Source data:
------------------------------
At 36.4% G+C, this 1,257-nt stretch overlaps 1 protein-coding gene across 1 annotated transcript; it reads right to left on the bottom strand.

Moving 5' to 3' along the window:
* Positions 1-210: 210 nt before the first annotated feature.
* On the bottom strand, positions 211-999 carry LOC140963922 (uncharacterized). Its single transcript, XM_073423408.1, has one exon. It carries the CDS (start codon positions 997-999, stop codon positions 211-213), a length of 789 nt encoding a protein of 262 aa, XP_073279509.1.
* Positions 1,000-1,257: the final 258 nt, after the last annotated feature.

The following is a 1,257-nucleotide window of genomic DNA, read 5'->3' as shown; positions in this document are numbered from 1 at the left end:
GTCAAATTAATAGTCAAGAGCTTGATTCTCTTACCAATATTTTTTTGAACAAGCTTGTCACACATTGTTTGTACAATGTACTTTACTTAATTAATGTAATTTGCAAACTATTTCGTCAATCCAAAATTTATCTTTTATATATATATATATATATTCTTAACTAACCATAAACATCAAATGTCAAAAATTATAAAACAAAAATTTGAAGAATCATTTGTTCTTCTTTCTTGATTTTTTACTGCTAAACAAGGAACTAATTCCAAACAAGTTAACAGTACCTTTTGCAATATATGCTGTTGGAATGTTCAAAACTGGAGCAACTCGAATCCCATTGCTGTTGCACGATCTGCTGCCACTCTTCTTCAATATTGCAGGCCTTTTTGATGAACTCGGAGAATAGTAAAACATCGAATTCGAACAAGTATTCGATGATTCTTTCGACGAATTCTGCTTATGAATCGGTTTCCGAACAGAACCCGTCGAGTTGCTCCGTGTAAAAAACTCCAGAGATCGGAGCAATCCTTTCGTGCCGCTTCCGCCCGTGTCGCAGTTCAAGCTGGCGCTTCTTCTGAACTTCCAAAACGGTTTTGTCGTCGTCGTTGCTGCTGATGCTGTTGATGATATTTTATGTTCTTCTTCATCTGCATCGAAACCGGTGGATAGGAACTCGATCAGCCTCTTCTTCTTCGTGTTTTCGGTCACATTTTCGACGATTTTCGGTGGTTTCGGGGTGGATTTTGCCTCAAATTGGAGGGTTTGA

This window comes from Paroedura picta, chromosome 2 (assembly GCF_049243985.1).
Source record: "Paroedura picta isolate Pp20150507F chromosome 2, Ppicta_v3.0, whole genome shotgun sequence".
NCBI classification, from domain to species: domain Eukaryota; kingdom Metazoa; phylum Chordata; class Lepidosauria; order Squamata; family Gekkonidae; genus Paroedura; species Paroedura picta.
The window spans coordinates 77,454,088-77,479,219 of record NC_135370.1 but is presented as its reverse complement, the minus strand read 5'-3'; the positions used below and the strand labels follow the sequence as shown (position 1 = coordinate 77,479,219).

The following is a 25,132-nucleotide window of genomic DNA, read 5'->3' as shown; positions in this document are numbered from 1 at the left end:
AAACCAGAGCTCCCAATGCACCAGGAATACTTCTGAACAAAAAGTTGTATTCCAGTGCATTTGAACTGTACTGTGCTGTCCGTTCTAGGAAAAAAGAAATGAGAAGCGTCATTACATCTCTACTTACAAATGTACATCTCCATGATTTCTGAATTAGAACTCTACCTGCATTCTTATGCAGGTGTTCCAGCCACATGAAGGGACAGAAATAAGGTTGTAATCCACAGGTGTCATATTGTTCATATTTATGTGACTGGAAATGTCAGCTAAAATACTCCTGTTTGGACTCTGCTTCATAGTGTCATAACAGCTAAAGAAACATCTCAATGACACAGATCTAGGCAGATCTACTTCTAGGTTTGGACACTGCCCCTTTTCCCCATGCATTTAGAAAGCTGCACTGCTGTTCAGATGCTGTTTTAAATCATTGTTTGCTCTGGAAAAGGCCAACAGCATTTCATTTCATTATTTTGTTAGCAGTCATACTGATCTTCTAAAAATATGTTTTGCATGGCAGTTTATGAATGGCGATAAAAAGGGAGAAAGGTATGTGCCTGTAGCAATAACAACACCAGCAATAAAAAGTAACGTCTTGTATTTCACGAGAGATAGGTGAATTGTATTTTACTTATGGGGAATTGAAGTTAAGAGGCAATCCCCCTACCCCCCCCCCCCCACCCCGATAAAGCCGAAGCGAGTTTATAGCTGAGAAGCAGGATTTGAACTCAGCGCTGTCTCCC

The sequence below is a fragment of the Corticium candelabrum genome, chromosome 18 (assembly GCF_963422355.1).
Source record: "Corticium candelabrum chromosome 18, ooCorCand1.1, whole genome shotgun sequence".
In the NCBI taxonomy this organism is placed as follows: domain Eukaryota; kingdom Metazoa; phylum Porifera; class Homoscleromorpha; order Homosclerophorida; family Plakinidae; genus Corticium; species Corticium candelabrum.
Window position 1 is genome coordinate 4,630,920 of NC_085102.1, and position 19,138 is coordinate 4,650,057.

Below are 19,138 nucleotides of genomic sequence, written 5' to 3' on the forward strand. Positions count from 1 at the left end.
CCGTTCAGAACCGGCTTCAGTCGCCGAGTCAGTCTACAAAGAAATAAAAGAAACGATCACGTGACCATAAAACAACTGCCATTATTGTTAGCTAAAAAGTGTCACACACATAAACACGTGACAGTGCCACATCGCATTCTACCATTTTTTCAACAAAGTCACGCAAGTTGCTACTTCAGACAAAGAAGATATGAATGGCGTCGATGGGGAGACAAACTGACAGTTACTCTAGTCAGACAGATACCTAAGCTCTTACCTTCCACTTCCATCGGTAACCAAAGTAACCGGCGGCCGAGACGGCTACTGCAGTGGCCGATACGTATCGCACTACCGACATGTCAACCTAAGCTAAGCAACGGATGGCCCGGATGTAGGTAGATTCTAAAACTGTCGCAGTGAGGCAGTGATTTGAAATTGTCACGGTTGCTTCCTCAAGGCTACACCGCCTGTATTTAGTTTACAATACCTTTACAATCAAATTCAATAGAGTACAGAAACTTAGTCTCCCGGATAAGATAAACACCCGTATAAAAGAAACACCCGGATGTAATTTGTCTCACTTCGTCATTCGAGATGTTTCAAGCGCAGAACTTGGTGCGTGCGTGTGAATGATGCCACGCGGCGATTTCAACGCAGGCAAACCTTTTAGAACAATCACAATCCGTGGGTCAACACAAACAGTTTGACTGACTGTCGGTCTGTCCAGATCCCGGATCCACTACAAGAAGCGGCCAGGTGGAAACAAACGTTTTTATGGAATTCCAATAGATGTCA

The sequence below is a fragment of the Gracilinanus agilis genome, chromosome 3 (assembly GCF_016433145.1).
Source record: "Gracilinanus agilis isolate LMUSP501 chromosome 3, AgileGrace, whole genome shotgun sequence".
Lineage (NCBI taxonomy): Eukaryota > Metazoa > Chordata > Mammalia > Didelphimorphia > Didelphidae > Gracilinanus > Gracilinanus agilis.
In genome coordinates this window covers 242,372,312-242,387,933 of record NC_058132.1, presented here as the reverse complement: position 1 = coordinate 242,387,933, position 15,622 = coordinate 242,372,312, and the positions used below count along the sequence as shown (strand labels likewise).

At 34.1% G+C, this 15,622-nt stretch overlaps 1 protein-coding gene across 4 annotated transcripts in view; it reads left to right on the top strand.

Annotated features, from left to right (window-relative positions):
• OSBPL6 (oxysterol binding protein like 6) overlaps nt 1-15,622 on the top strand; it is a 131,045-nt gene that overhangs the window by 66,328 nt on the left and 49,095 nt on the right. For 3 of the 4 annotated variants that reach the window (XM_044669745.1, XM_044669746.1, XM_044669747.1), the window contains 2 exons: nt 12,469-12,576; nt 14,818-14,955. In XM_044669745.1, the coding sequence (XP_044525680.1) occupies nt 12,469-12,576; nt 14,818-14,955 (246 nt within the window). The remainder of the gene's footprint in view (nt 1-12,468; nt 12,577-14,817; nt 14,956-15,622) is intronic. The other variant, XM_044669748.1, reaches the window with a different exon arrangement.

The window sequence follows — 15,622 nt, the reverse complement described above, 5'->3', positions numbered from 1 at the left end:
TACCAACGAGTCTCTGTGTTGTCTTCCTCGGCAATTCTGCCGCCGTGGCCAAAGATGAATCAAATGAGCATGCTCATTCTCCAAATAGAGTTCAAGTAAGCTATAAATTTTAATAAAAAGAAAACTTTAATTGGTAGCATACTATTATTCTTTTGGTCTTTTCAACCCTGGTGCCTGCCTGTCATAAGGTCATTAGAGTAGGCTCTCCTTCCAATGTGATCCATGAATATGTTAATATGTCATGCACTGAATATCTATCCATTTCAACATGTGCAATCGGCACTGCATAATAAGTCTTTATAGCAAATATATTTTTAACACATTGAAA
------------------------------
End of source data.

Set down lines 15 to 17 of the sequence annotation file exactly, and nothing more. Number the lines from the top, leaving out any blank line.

Source record: "Corticium candelabrum chromosome 18, ooCorCand1.1, whole genome shotgun sequence".
In the NCBI taxonomy this organism is placed as follows: domain Eukaryota; kingdom Metazoa; phylum Porifera; class Homoscleromorpha; order Homosclerophorida; family Plakinidae; genus Corticium; species Corticium candelabrum.
Window position 1 is genome coordinate 4,630,920 of NC_085102.1, and position 19,138 is coordinate 4,650,057.